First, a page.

It's even a serious problem for many adult children:
Twenty years after her in-laws’ messy and bitter divorce, Tammy, 35 — a print company manager who lives in Chesterfield, Derbyshire — and her husband Paul, 32, who works in hotel management, are still struggling with the fallout.Speaking as a child of parents who divorced when I was an adult, I can testify that while the problems presented by parental divorce are real, there is an excellent solution to them. Move to a different continent. It makes life significantly less complicated and significantly more tranquil. Penguins or divorced parents? The choice practically makes itself.
If anything the challenges have become worse as Paul’s parents have grown older. The continuing bad feeling between Tom and his ex-wife Mary, 78, impacts on the whole family, including their grandchildren, Alexander, eight, and Savannah, 15.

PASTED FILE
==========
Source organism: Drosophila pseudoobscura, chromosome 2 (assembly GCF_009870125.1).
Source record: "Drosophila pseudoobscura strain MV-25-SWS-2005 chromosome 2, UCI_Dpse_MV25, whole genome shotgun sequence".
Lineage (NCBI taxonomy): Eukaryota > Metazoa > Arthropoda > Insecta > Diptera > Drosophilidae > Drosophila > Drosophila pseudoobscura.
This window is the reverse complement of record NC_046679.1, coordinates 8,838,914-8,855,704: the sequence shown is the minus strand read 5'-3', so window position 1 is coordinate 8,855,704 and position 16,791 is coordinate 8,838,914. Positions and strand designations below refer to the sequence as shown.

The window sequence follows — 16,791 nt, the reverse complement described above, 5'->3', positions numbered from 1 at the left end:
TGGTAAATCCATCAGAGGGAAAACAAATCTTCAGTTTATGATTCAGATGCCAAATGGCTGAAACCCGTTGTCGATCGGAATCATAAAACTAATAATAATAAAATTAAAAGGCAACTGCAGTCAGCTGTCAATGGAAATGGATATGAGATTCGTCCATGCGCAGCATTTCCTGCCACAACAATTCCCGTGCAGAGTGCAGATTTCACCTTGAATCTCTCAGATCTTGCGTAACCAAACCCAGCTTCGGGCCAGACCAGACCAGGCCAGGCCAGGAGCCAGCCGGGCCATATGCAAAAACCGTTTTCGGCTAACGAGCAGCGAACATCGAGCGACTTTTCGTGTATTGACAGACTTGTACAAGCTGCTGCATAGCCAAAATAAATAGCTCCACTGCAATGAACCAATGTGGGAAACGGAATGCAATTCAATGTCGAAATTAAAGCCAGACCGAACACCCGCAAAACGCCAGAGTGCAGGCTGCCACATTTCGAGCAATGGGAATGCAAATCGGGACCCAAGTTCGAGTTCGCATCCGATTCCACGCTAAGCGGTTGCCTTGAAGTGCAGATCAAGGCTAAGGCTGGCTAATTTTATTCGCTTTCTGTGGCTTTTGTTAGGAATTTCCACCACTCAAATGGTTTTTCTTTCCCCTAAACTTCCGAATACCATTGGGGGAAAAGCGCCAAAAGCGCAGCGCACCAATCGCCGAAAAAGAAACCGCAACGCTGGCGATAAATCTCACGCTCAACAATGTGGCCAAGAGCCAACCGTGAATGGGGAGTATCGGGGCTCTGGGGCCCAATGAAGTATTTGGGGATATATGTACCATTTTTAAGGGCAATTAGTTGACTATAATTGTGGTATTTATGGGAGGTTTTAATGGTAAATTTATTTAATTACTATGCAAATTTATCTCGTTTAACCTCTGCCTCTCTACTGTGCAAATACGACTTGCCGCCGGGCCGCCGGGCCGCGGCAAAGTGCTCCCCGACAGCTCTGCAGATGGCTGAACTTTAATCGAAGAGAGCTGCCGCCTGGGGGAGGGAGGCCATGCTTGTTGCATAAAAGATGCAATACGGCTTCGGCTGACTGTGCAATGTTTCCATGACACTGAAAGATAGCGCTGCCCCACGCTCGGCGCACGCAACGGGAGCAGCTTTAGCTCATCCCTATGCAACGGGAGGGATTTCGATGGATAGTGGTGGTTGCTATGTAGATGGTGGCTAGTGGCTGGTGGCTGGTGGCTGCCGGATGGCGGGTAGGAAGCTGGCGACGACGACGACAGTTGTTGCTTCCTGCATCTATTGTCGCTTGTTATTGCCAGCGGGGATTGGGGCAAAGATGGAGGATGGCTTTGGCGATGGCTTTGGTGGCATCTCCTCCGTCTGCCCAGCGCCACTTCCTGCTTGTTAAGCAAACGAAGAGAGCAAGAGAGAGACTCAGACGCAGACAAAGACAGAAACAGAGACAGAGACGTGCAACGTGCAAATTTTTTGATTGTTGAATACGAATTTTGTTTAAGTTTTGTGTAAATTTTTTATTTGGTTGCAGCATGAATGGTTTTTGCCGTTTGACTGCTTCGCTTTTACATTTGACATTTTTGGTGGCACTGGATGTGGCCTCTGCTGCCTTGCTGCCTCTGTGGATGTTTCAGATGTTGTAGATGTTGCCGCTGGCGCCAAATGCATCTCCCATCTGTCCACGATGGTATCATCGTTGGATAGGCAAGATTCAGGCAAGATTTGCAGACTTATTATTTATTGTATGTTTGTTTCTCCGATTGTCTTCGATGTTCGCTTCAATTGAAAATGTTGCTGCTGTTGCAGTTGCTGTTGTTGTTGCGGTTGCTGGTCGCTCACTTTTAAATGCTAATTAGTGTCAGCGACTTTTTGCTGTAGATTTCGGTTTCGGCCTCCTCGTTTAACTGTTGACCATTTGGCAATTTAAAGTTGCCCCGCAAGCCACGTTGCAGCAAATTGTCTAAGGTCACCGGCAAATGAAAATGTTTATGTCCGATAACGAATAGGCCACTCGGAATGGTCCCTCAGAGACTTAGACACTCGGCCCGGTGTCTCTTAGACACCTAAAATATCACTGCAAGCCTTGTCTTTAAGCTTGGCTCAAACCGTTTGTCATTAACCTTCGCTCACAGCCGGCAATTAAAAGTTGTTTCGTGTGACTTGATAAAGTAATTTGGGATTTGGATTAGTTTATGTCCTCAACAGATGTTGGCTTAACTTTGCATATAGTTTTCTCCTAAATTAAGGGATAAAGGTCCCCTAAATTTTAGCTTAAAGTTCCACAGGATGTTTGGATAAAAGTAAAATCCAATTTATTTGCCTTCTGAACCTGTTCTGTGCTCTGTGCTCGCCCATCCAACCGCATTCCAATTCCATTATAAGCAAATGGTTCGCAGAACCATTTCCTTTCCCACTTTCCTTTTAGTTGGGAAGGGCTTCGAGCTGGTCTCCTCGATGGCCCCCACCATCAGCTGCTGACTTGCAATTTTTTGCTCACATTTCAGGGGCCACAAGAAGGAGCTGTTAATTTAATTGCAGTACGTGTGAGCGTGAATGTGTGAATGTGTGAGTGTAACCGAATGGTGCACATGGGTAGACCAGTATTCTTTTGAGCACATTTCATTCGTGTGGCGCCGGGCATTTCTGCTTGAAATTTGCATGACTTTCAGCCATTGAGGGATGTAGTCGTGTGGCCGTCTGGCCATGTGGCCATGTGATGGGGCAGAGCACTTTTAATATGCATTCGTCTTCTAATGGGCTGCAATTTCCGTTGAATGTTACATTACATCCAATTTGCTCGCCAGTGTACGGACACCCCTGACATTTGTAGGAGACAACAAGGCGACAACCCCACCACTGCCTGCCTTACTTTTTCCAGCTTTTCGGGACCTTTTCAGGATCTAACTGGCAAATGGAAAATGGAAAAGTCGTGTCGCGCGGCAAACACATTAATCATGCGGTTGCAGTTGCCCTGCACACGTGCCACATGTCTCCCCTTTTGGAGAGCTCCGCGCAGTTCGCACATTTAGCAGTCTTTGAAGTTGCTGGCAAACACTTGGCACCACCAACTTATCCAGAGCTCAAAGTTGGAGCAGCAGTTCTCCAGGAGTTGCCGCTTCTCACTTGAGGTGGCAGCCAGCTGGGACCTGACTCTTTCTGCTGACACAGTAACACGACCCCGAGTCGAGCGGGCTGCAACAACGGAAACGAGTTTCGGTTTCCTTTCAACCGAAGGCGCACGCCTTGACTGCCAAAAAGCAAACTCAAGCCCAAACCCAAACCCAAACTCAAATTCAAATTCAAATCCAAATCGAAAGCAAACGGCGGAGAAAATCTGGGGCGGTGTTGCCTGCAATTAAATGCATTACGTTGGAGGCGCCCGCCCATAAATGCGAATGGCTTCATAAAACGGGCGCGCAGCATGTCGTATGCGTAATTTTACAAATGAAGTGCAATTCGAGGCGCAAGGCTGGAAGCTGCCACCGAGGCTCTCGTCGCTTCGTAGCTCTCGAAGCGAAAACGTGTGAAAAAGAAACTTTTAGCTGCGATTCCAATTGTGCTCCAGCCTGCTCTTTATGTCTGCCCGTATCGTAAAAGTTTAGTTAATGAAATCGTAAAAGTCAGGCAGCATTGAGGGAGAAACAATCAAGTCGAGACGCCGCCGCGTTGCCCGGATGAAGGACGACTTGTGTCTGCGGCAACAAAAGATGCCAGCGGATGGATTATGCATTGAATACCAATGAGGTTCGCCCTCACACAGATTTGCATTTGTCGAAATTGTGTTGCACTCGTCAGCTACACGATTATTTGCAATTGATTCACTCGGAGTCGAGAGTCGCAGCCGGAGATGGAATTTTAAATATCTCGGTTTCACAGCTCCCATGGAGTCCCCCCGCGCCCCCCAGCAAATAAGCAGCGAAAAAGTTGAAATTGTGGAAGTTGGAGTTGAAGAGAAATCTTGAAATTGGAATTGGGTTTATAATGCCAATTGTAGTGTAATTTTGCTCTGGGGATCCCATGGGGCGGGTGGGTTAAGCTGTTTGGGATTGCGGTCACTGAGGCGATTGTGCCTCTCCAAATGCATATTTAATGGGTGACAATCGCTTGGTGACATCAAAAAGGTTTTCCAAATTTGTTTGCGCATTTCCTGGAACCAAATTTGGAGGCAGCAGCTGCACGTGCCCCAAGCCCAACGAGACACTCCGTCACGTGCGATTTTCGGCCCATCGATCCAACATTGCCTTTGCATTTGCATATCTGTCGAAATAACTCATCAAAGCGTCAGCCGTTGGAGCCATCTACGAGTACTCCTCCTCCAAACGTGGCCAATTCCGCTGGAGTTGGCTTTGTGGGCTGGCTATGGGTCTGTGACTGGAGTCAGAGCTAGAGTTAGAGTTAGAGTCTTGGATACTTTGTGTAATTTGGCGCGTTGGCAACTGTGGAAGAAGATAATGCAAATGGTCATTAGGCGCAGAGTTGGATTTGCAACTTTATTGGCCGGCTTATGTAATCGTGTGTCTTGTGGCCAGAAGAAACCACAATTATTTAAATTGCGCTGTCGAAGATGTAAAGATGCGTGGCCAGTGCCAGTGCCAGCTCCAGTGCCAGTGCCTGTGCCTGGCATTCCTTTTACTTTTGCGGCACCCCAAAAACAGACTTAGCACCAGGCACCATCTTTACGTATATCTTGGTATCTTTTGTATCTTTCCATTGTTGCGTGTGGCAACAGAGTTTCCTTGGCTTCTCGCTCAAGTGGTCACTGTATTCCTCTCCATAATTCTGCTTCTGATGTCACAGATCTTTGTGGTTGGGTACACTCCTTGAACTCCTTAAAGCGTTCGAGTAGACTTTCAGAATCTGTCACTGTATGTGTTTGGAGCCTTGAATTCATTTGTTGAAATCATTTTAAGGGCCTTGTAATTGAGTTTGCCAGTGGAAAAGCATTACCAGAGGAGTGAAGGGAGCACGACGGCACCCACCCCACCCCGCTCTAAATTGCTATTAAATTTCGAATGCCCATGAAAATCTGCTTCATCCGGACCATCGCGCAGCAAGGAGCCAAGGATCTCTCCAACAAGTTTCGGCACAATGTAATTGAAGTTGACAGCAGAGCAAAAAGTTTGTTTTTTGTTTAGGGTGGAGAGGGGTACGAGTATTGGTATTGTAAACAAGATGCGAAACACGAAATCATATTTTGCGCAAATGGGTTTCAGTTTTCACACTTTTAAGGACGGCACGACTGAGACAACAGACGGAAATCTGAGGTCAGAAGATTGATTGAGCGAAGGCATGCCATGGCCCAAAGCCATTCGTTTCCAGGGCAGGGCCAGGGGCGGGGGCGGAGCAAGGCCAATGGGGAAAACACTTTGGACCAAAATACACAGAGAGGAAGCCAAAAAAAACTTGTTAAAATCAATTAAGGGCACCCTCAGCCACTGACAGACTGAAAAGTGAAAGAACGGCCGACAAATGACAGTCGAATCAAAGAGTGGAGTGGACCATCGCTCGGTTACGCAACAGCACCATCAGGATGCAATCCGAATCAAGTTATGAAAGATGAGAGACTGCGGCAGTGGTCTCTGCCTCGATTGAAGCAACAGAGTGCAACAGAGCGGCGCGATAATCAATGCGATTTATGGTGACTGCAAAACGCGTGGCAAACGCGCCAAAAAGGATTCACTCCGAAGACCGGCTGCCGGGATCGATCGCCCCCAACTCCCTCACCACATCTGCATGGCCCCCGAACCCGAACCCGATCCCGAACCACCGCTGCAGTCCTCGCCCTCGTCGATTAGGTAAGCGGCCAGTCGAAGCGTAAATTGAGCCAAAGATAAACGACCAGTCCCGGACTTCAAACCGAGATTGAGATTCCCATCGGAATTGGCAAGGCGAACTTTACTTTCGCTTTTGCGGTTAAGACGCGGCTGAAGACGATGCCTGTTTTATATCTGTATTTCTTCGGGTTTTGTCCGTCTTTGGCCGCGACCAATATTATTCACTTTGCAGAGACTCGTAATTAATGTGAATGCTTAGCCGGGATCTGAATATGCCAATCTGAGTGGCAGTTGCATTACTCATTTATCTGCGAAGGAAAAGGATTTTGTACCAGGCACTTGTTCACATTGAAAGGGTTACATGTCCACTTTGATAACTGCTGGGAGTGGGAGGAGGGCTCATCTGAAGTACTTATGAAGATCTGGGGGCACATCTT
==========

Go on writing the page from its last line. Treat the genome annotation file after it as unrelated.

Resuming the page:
So bad is the animosity that many family events have been spoiled by it.
Like the growing numbers of other adult children in the same situation, Tammy and Paul have found that the passing of time does not heal the emotional wounds.
In fact it makes the issue of divided loyalties ever more acute, not least because of the increasing loneliness and frailty of their parents.
Much has been written about the trauma that people of any age feel when their parents decide to split. But little thought has been given to the fact that problems caused by broken marriages can actually deepen with time.
And if you throw much-loved grandchildren into the equation, then all-out war can ensue.